As Aristotle said, ‘we are what we repeatedly do'. In a sense, it’s our habits that shape our lives, and ourselves, more than anything else. Given what we know about the incredible role sleep plays in our lives, setting and maintaining healthy sleep habits can have far reaching positive benefits every day.
You may have heard that 21 days is the ‘magic number’ when it comes to embedding a new habit into your life. But life can get in the way of forming good sleep habits, so results can actually take much longer to achieve.
A scientific study by health psychology researcher at London’s University College, Phillippa Lally – showed that it takes an average of 66 days for a habit to become automatic. If two long months sounds like an extreme endurance test, take heart. Her research showed that falling off the wagon occasionally wasn’t the end of the world, just as long as you didn't make a ‘habit’ of it.
Although we're not psychologists, we have looked at studies and advice from habit experts, who seem to agree on a few principles that can help you make positive new habits a part of your life.
Slow and steady wins
Impatience to see results and doing too much, too soon, is the way many good habits get derailed. That's because the sheer effort depletes your energy and willpower, making you more likely to quit. We’ve all been there, haven’t we? The trick is to start with one habit – and make it so small that it’s easy to create a new pattern. Aim to establish a solid, automatic habit first, then increase your effort, or add another.
Plan to not fail
Let’s say you want to start rising earlier, and spend that precious time exercising. Your alarm wakes you at 6am. At this groggy point, it’s too easy for your brain to make excuses, and for your finger to hit the snooze button. But you've promised to meet a friend at 7am for a workout. So you get up, get dressed and leave the house. Luckily, you’ve also prepared the night before by setting out your exercise gear and a water bottle – so you’re ready to go! Commitment to someone else can be the accountability you need, while being extra organised reduces ‘friction’ when it matters.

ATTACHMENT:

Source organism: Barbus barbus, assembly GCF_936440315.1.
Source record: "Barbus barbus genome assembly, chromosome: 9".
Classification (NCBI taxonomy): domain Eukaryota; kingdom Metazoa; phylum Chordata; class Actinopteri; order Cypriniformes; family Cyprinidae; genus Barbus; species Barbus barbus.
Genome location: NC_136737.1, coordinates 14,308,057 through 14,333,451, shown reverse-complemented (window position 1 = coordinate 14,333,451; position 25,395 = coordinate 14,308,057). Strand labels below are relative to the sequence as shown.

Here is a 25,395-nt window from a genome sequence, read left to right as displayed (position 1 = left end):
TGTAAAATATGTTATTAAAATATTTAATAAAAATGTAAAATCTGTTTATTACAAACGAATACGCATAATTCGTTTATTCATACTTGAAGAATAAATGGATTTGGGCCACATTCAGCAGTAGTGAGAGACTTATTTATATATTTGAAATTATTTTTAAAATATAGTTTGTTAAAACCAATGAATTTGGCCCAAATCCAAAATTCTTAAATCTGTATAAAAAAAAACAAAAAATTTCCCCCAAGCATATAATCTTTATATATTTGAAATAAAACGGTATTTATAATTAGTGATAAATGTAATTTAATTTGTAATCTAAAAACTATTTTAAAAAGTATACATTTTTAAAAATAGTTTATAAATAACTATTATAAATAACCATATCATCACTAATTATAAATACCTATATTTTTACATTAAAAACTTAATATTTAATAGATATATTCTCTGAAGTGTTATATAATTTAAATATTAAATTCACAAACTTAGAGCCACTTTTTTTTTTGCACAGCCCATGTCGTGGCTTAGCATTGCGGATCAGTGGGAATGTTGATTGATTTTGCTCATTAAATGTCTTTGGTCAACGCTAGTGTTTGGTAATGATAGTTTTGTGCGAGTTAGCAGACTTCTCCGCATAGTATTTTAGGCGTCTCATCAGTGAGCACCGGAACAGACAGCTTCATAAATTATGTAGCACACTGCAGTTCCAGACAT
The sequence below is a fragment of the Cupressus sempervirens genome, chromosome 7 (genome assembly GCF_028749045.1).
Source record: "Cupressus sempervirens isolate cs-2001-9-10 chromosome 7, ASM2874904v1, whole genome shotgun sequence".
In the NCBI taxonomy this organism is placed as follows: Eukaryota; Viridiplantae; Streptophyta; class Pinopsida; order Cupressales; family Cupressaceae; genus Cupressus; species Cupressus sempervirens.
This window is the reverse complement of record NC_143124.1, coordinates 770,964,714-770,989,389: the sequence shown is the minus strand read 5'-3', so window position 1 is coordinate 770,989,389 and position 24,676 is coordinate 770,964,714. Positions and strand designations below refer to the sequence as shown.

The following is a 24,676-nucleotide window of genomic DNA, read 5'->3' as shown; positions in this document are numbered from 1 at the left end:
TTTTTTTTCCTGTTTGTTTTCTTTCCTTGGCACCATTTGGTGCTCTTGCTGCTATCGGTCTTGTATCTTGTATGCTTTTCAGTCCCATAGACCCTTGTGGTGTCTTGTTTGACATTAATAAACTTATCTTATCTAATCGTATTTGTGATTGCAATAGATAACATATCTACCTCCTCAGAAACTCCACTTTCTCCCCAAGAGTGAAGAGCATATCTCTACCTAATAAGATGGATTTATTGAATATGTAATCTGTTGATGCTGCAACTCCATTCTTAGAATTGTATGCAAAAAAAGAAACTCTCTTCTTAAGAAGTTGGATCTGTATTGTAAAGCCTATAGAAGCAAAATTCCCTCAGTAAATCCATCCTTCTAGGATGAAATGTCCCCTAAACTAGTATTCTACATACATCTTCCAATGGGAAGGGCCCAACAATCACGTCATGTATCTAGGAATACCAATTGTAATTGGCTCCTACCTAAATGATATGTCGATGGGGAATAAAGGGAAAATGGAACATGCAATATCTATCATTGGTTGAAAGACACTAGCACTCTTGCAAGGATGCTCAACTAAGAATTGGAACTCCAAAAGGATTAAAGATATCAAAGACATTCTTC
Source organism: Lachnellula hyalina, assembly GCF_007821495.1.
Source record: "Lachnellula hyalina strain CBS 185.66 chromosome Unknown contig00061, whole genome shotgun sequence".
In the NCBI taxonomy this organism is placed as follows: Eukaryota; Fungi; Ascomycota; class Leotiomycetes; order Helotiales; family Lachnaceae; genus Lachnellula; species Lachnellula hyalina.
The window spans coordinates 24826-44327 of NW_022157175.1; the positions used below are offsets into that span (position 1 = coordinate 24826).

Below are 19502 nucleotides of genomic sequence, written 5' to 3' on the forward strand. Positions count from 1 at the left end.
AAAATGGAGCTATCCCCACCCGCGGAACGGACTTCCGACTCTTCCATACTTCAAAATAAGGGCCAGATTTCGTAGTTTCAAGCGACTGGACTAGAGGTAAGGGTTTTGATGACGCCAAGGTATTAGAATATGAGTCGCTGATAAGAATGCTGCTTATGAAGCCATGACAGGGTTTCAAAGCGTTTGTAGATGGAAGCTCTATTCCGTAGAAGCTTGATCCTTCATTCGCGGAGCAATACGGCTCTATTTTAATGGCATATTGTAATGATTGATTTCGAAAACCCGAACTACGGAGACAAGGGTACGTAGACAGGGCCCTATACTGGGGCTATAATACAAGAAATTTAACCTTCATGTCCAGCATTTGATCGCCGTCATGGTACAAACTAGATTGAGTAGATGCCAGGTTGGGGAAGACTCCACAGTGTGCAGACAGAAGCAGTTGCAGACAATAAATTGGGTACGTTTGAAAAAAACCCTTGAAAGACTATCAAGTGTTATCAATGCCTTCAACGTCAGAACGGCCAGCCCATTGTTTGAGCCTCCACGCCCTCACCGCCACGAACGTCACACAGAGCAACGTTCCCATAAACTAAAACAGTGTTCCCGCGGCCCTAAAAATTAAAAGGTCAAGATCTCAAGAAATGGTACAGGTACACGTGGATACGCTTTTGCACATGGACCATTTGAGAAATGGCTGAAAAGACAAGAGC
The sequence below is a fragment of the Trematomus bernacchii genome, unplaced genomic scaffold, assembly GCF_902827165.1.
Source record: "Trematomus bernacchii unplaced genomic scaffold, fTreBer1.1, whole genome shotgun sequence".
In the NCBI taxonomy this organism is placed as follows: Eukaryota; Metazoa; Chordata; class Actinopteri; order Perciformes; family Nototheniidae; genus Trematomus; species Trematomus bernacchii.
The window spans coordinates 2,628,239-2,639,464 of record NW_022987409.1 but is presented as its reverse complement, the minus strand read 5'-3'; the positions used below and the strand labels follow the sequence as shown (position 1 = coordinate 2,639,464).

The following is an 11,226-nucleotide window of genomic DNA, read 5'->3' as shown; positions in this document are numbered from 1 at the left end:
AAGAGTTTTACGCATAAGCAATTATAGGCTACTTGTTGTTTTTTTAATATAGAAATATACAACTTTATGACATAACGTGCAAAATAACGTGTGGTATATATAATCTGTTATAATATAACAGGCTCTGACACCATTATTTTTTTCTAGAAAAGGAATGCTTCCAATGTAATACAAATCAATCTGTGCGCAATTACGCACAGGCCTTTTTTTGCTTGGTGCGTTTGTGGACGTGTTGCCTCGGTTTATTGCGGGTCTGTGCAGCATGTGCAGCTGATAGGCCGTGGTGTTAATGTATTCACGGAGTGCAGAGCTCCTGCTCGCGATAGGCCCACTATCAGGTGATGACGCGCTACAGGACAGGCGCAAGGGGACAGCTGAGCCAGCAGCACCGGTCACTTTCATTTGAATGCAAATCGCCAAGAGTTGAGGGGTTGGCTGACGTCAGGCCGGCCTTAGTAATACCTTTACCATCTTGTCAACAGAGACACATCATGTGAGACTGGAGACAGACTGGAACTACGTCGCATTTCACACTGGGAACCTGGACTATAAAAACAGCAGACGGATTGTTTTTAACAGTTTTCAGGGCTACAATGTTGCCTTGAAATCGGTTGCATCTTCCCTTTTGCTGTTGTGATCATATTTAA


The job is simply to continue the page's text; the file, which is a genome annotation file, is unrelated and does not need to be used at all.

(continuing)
Stack to stick with it
Linking the habit you're building with one that's already automatic and easy is called ‘habit stacking'. Start with an established habit and add the new one. For example, your ‘stack’ plan could be: ‘While I’m cleaning away the dinner dishes, I’ll put the kettle on and make a cup of chamomile tea.’ Or… ‘After I’ve brushed my teeth, I’ll do gentle stretches for five minutes.’
Being specific helps your good sleep habits stick. Research shows you're more likely to follow through if you've established the details around your habit – including when, where, what you plan to do, as well as frequency. Instead of vaguely stating ‘I should meditate more', clarify your good intention with ‘Each evening after I brush my teeth, I'm going to meditate in a spot in my bedroom for 10 minutes.'
Your environment matters
Rather than rely on your reserves of willpower alone – tweaking your surroundings will support better habits. This will reduce the energy and conscious thought it takes to make a better choice, while making it more difficult to keep up habits that don’t serve you. For example, if the TV in the bedroom is undermining your ability to regularly fall asleep at 10pm, remove it as a temptation. Instead, you could make sure you have some relaxing reading material by the bedside.
Be kind – especially to yourself
Rather than berating yourself when you ‘fail’, try to reward yourself when you succeed. Studies show that celebrating progress supports motivation by activating the reward centres in the brain. This, in turn, triggers positive emotions and a sense of accomplishment – reinforcing good habits and encouraging new ones, in a virtuous circle.
How do you make good habits stick? Please share your tips on our social channels. We’d love to hear from you.